Jeff Healey 'Heal My Soul' Album Premiere
Photo by Margaret Malandru

The late blues-rock magician with a unique 6-string style continues to make scalding magic via a brand-new album of previously unreleased studio recordings.

Jeff Healey literally roared onto the album charts with his band’s 1988 debut, See the Light, a blues-rock manifesto built around his unique and conflagrant playing. Now Premier Guitar readers get an exclusive opportunity to experience Healey at his peak with this advance album stream of the rediscovered “lost recordings” on Heal My Soul, set for release on March 25—which would’ve been the guitarist’s 50th birthday.

Blinded by cancer shortly after his birth, the Toronto native developed his own approach to guitar, playing a conventional 6-string on his lap by using his left hand to press and bend strings that he sent singing through a stack of Marshall amps.

The angle of Healey’s fretting hand allowed him to apply more pressure and gave him greater control than conventional upright technique, adding distinctive, howling flare to his bends and vibrato.

As the genre’s commercial fortunes dwindled in the ’90s, Healey took two musical paths—performing both the blues-rock that was his mainstream calling card with his Jeff Healey Band and recording and touring with Jeff Healey’s Jazz Wizards, whose music was gleaned from the classic blues and jazz 78s he collected and played on his weekly radio show on Toronto’s CIUT-FM.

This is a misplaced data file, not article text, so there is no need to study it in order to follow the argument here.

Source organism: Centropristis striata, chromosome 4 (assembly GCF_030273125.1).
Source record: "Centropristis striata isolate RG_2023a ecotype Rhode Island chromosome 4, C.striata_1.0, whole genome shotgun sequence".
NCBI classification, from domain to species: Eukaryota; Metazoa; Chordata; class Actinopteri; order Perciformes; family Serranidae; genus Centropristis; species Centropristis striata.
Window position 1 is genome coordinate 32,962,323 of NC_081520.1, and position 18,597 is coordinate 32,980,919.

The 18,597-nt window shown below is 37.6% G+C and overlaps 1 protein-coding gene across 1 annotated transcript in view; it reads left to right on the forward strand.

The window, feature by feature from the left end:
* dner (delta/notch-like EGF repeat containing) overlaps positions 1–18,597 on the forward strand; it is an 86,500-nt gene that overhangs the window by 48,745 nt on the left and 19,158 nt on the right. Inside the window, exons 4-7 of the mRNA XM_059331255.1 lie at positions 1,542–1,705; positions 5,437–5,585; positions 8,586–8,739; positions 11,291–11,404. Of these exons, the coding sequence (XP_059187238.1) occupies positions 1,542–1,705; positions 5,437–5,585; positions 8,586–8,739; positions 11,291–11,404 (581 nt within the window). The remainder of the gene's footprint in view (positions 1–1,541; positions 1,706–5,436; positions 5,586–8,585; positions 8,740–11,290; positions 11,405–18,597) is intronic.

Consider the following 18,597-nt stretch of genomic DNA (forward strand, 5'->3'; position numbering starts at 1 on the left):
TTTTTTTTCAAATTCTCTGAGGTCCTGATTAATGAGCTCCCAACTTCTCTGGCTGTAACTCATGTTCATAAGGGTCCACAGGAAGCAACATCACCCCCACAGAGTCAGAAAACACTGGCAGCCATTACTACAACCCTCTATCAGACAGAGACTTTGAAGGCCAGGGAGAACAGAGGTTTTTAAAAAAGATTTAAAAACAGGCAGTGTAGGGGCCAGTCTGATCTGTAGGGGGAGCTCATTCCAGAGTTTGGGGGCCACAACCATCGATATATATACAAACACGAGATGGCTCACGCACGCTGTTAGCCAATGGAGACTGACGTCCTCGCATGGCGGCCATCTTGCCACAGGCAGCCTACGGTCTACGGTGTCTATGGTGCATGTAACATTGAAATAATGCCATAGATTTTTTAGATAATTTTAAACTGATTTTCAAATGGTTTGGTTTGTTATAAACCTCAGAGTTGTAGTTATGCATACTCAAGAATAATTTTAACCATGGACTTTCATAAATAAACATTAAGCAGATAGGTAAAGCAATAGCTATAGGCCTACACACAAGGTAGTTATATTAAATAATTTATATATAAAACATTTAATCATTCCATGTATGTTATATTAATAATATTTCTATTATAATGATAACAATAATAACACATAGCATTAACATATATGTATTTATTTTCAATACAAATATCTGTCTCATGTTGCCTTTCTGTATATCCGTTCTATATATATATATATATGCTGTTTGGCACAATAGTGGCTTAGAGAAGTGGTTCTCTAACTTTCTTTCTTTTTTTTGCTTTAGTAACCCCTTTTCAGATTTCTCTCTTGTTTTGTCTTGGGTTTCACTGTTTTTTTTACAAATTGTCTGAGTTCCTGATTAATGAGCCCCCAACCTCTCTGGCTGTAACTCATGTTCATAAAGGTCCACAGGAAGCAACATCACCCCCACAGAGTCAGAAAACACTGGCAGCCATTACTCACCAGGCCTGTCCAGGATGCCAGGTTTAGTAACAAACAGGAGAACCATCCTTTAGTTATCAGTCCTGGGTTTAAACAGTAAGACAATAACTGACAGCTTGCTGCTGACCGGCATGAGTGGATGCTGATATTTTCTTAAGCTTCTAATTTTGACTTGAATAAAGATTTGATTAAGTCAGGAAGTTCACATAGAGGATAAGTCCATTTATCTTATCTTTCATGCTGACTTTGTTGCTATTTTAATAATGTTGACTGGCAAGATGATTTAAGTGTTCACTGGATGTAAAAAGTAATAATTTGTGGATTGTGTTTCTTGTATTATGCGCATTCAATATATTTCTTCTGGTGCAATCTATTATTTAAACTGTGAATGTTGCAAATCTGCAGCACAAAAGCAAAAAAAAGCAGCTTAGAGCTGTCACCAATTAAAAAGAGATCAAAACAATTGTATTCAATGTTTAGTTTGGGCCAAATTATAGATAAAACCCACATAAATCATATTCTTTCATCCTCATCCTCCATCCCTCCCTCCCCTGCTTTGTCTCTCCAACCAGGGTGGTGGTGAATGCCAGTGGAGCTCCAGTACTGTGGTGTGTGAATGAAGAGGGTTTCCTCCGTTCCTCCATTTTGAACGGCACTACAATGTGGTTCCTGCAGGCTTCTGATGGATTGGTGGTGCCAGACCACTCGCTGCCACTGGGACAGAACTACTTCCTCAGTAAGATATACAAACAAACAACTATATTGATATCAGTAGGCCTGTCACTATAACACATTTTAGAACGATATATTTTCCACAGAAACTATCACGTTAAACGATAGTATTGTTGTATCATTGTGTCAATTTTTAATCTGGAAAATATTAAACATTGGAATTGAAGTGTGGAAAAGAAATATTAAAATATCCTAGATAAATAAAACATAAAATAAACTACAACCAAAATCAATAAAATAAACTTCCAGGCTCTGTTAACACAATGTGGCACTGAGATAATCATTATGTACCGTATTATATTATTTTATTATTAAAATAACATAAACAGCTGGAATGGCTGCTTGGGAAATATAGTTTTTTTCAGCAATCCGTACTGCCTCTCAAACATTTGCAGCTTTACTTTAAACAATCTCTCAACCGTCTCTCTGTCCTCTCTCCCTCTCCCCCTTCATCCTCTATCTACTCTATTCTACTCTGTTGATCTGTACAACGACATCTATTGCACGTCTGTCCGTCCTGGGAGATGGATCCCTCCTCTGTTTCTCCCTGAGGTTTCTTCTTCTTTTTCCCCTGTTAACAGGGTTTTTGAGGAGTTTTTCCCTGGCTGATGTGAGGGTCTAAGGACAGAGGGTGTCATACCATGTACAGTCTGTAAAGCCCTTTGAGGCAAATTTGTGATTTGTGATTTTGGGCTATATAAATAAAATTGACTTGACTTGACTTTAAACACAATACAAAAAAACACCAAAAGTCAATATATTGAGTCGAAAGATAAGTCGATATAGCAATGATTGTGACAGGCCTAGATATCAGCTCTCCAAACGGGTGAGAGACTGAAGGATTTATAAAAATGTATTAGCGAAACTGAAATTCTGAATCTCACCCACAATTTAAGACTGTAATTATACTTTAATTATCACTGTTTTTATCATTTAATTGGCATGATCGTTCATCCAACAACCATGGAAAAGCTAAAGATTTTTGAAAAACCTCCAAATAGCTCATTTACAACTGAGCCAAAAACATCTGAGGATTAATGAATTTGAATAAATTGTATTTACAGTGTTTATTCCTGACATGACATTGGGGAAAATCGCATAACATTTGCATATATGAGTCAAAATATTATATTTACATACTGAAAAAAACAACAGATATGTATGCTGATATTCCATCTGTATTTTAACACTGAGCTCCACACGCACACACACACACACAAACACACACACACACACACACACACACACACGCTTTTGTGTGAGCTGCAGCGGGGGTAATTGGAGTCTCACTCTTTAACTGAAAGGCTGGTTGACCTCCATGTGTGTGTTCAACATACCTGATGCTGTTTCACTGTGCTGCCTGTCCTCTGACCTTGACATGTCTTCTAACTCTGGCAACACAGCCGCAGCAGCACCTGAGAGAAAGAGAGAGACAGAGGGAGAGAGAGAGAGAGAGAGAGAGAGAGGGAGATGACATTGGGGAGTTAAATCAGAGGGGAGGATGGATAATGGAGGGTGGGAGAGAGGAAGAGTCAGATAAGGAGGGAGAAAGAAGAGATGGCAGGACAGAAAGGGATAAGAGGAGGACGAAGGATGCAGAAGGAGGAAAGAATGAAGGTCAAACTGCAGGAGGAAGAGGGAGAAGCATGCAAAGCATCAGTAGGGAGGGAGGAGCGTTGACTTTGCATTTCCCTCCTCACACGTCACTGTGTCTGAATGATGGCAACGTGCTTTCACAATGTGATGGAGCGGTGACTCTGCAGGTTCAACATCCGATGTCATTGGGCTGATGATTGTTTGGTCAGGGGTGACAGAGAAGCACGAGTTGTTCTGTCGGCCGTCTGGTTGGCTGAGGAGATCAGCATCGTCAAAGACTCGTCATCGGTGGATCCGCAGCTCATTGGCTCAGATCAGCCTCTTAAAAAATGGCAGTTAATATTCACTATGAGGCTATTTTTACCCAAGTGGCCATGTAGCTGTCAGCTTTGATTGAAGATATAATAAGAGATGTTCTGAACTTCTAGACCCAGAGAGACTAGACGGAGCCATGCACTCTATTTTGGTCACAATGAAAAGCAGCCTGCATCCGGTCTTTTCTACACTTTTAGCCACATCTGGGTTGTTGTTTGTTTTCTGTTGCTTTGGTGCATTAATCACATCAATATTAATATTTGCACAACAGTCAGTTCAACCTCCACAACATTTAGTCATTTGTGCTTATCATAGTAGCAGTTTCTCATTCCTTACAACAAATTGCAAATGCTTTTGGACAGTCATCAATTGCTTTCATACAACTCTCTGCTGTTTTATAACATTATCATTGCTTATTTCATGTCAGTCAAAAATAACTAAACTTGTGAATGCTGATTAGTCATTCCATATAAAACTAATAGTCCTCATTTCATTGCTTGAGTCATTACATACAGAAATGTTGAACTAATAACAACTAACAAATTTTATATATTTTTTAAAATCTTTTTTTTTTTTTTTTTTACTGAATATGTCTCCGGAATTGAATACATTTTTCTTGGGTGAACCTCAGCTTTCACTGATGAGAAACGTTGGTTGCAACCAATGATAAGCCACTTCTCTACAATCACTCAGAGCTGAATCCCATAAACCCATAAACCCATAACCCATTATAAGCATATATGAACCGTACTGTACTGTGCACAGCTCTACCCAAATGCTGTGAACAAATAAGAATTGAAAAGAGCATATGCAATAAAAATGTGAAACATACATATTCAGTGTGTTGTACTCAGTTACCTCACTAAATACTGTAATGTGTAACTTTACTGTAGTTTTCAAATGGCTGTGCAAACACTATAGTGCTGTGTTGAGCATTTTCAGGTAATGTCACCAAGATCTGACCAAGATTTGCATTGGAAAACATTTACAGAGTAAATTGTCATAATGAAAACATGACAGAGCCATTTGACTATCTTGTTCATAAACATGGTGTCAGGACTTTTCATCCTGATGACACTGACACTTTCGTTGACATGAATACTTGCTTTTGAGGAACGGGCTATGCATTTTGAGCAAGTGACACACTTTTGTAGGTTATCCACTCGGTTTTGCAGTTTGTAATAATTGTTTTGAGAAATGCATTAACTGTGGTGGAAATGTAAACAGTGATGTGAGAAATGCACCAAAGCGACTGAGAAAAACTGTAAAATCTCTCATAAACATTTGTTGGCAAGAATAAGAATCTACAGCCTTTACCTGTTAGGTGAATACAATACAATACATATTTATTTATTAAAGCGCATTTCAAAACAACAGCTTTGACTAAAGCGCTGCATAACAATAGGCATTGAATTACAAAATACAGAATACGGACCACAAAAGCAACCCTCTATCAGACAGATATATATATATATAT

Healey died on March 2, 2008, after a three-year battle with cancer, during which he continued to gig and record. Although posthumous live releases emerged, Heal My Soul is the first full-fledged studio release since Healey’s death. The new album’s dozen songs display Healey’s sheer firepower and range, from the incendiary opener “Daze of the Night” to the acoustic ballad “Baby Blue” to a cover of Richard Thompson’s poetic, lovelorn, “I Misunderstood.”

Diatonic sequences are powerful tools. Here’s how to use them wisely.



• Understand how to map out the neck in seven positions.
• Learn to combine legato and picking to create long phrases.
• Develop a smooth attack—even at high speeds.

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